Product Manager, Transportation Information Services (PM TIS) is an Army program under the auspices of the Program Executive Office, Enterprise Information Systems (PEO EIS). The PM TIS organization includes the Customer Service Center (CSC) which is available 24 hours a day, 7 days a week to answer questions and resolve issues related to software that this Army program office develops.
The CSC is considered the “face” of the PM TIS organization. The responsiveness of its representatives often defines the “moment of truth” in a customer-product relationship where a customer decides their opinion of the offering. A smooth and easy interaction can usually make up for the original problem that led to the call. Conversely, a bad interaction can irrevocably damage the customer’s confidence in the product and the organization.
Because of the important role call centers play in customer service, PM TIS was concerned by negative reports from the Army transportation community about the CSC’s responsiveness. PM TIS set out to improve the global perception of its support to the US Army transportation logistics environment, and in doing so completed a Lean Six Sigma project that brought the CSC’s performance in line with customer expectations.
The Core Project Team
Core Project Team members included Beth Rowley, project sponsor and PM TIS DPM; Terry Rivenburg, CSC manager; Jeremy Hiers, Green Belt candidate; Brian Gilbert, Black Belt coach; John Cox, PEO EIS LSS Deployment Advisor (Master Black Belt); Larry Doton, L-3/MPRI Program Manager; Suwon Woodfork; and Pam Temple. Additional staff members supported this project as required.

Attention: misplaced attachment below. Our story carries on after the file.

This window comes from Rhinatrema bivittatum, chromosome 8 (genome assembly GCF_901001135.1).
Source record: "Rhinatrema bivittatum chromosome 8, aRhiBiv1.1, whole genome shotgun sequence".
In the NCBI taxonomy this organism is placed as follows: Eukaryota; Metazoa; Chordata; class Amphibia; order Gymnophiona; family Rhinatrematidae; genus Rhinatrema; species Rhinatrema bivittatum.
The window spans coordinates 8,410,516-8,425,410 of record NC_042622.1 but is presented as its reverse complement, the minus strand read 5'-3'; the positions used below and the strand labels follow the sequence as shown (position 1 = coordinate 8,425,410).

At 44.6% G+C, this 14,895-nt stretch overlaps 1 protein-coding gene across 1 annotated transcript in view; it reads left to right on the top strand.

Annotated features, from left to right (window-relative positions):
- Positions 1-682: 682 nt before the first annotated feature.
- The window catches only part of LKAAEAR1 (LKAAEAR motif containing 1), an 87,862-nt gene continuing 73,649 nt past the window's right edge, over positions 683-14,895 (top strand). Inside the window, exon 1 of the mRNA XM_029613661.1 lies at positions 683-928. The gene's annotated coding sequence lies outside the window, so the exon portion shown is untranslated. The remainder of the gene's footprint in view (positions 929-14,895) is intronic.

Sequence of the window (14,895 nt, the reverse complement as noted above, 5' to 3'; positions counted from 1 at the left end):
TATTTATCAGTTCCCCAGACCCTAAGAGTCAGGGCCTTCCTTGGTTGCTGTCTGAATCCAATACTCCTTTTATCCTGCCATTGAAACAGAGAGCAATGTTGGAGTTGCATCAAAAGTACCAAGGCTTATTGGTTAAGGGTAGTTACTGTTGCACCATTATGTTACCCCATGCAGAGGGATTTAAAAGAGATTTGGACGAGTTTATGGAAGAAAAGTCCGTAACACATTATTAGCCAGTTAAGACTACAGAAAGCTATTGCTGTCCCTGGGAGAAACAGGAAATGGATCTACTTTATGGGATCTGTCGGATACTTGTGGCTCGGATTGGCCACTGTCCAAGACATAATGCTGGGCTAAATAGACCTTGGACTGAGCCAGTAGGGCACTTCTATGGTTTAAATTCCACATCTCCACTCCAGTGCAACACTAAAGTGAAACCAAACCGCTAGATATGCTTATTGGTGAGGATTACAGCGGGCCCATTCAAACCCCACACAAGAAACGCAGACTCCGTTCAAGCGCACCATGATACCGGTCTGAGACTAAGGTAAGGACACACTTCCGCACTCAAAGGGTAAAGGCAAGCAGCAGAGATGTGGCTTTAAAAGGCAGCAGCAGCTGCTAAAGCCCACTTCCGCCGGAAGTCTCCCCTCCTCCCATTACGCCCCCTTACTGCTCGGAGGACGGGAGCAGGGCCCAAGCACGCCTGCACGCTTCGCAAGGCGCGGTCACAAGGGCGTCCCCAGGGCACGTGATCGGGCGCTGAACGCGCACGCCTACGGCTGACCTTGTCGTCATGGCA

Developing the Project
The Lean Six Sigma project was initiated after survey results and emails from various PM TIS stakeholders and end-users generally indicated that customer support was taking too long. The most serious comments suggested that it took days or even weeks to resolve an issue with the CSC. The team’s original goal centered on reducing the average call cycle time while providing a quality response to the user. The team set out to map the process and collect baseline process performance data.
After conducting a Kaizen value stream mapping event and analyzing numerous survey comments and CSC data, the team isolated the problem calls that drove dissatisfaction to a small percentage of calls that stayed open much longer than the CSC’s mean resolution time. Those calls prompted emails and phone calls from senior leaders in the Army, who expressed that the CSC was “not responsive to our needs.”
The team based this analysis on five months of baseline data (722 calls) with a median resolution time of 10 minutes. The baseline analysis also was supported by the fact that 80 percent of calls were resolved in less than two hours. The team realized that increasing customer satisfaction was not going to be done by minimally decreasing average cycle time for all calls, but by drastically reducing the cycle time for the small percentage of tickets that were slipping through the cracks.
Setting New Goals
The revelation, which came in the Analyze phase, caused the project team to go back to the Define phase and re-focus the problem and goals. The team changed its goals to ensure that the metrics were strongly correlated to reducing the variation associated with outliers as opposed to reducing the overall mean. The PM TIS leadership, who had regularly attended In Progress Review meetings, supported the team’s recommendation to revise its goals to focus more on the root cause of customer dissatisfaction: outliers. Specifically, the team and Project Sponsor created the following simple metrics: